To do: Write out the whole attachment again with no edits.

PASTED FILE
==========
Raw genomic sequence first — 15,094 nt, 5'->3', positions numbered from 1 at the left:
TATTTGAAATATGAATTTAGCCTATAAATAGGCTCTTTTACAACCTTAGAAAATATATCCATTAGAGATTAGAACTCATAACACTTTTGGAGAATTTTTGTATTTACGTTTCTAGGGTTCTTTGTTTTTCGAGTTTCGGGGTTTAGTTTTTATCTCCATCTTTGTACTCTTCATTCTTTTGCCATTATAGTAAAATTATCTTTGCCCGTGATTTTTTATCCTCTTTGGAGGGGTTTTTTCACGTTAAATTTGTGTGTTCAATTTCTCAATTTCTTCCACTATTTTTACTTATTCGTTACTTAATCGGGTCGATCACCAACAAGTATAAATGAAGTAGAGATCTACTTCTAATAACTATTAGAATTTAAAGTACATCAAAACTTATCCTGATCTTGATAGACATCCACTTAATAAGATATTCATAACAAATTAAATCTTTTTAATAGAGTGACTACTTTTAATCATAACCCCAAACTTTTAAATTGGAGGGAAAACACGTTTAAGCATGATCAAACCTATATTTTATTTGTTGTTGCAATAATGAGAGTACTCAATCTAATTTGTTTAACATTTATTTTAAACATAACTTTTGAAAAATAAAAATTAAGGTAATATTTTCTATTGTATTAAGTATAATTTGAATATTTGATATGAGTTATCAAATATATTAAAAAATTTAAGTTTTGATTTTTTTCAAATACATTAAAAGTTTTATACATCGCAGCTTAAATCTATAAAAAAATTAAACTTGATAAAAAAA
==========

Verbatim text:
Raw genomic sequence first — 15,094 nt, 5'->3', positions numbered from 1 at the left:
TATTTGAAATATGAATTTAGCCTATAAATAGGCTCTTTTACAACCTTAGAAAATATATCCATTAGAGATTAGAACTCATAACACTTTTGGAGAATTTTTGTATTTACGTTTCTAGGGTTCTTTGTTTTTCGAGTTTCGGGGTTTAGTTTTTATCTCCATCTTTGTACTCTTCATTCTTTTGCCATTATAGTAAAATTATCTTTGCCCGTGATTTTTTATCCTCTTTGGAGGGGTTTTTTCACGTTAAATTTGTGTGTTCAATTTCTCAATTTCTTCCACTATTTTTACTTATTCGTTACTTAATCGGGTCGATCACCAACAAGTATAAATGAAGTAGAGATCTACTTCTAATAACTATTAGAATTTAAAGTACATCAAAACTTATCCTGATCTTGATAGACATCCACTTAATAAGATATTCATAACAAATTAAATCTTTTTAATAGAGTGACTACTTTTAATCATAACCCCAAACTTTTAAATTGGAGGGAAAACACGTTTAAGCATGATCAAACCTATATTTTATTTGTTGTTGCAATAATGAGAGTACTCAATCTAATTTGTTTAACATTTATTTTAAACATAACTTTTGAAAAATAAAAATTAAGGTAATATTTTCTATTGTATTAAGTATAATTTGAATATTTGATATGAGTTATCAAATATATTAAAAAATTTAAGTTTTGATTTTTTTCAAATACATTAAAAGTTTTATACATCGCAGCTTAAATCTATAAAAAAATTAAACTTGATAAAAAAA